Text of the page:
The four main mobile operators in the UK confirm despite leaving the EU, they will not reinstate European data roaming charges
The four main mobile operators in the UK have confirmed that they will not start charging customers to use mobile data in Europe, after the Brexit transition period ends on 1 January.
The confirmation from EE, O2, Vodafone and Three that they had no plans to reinstate roaming charges will come as a relief for British consumers.
It should be noted that the confirmation of no roaming charges applies to both pay monthly customers, SIM-only customers, and pay-as-you-go contracts.
Until now, it had been unclear if data roaming charges would return for British users, after the Brexit transition period between the UK and Europe ends today on 31 December 2020.
But now the Daily Mail reported that mobile providers EE, O2, Three and Vodafone have all confirmed that they will not start charging UK customers to use mobile data in Europe after 31 December.
“Our customers enjoy inclusive roaming in Europe and beyond, and we don’t have any plans to change this based on the Brexit outcome,” an EE spokesperson was quoted as saying. “So our customers travelling to the EU will continue to benefit from inclusive roaming.”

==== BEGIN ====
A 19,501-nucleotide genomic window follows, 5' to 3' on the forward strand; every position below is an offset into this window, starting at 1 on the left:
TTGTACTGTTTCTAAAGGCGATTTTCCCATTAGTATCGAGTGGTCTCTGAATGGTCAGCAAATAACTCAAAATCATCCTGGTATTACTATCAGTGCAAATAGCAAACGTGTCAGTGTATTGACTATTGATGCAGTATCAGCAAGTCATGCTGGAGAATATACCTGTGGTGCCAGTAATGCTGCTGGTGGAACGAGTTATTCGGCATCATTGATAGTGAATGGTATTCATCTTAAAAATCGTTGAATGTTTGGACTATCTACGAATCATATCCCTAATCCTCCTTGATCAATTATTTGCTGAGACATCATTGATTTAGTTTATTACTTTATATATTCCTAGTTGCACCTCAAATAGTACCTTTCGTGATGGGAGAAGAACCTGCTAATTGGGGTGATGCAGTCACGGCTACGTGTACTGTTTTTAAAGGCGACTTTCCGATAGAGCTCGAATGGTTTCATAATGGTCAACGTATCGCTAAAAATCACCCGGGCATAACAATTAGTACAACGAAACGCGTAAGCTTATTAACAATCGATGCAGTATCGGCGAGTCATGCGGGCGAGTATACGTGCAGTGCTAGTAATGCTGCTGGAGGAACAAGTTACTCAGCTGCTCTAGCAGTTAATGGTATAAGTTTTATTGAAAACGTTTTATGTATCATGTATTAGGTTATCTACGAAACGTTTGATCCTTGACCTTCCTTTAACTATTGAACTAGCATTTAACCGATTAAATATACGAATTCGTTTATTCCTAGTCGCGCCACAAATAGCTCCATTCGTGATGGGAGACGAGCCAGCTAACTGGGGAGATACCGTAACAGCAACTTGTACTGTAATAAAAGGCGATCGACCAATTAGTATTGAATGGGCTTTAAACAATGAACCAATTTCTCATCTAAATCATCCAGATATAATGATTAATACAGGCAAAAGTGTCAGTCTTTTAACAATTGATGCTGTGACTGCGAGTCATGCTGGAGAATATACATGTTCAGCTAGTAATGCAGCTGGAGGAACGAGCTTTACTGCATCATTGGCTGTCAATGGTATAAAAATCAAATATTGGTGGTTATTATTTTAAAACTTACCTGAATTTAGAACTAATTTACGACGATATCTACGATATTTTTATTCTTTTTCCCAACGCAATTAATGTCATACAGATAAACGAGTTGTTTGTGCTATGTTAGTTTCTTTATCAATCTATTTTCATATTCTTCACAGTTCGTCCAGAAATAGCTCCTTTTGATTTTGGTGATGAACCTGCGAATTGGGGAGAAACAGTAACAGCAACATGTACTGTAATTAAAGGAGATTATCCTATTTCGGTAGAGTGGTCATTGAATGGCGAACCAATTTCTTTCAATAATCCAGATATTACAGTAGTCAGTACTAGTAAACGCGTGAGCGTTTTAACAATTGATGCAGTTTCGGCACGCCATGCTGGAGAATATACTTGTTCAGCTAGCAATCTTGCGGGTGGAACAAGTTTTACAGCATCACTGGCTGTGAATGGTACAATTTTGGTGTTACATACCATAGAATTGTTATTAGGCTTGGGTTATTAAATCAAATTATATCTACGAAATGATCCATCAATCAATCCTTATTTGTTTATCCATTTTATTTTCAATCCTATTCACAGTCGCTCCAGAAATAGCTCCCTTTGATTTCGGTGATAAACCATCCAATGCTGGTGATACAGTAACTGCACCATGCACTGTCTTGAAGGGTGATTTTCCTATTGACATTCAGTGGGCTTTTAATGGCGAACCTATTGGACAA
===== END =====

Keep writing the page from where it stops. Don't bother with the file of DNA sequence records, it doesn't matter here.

“We’re committed to providing our customers with great connectivity and value when they travel outside the UK,” O2 reportedly said. “We currently have no plans to change our roaming services across Europe.”
A spokesperson for Vodafone confirmed the company had “no plans to reintroduce roaming charges.”
“Three is the global leader in international roaming and already offers roaming at no extra cost for its customers in over 70 destinations including the US, Australia and New Zealand,” said Three UK. “We will retain this great customer benefit regardless of Brexit negotiations allowing our customers to continue using their phones when they travel within the EU.”
For certain MVNOs such as Virgin – which offer their services across Europe – there is no specific need to impose roaming charges on customers visiting Europe from the UK, or vice versa.
But smaller operators may need to strike bilateral deals between themselves in order to keep roaming free for their customers.
The Mail reported that the Brexit deal struck last week by UK Prime Minister Boris Johnson contains no provisions that would prevent these major service providers from changing their minds and introducing new roaming charges at a later date.
However, the Government reportedly explained, the deal does harbour ‘measures to encourage co-operation on the promotion of fair and transparent rates for international mobile roaming’.
‘It also covers obligations on net neutrality, which fulfils the UK’s dual aims of securing commitments towards an open internet and protecting the safety of users online,’ it added.
Prior to 2017, high mobile roaming charges had been an issue for years with British mobile users.
Those EU regulations finally went into effect in 2017, which meant UK users were able to make use of their mobile phone minutes, texts and data whilst abroad for no extra charge.
And this arrangement is now set to continue going forward.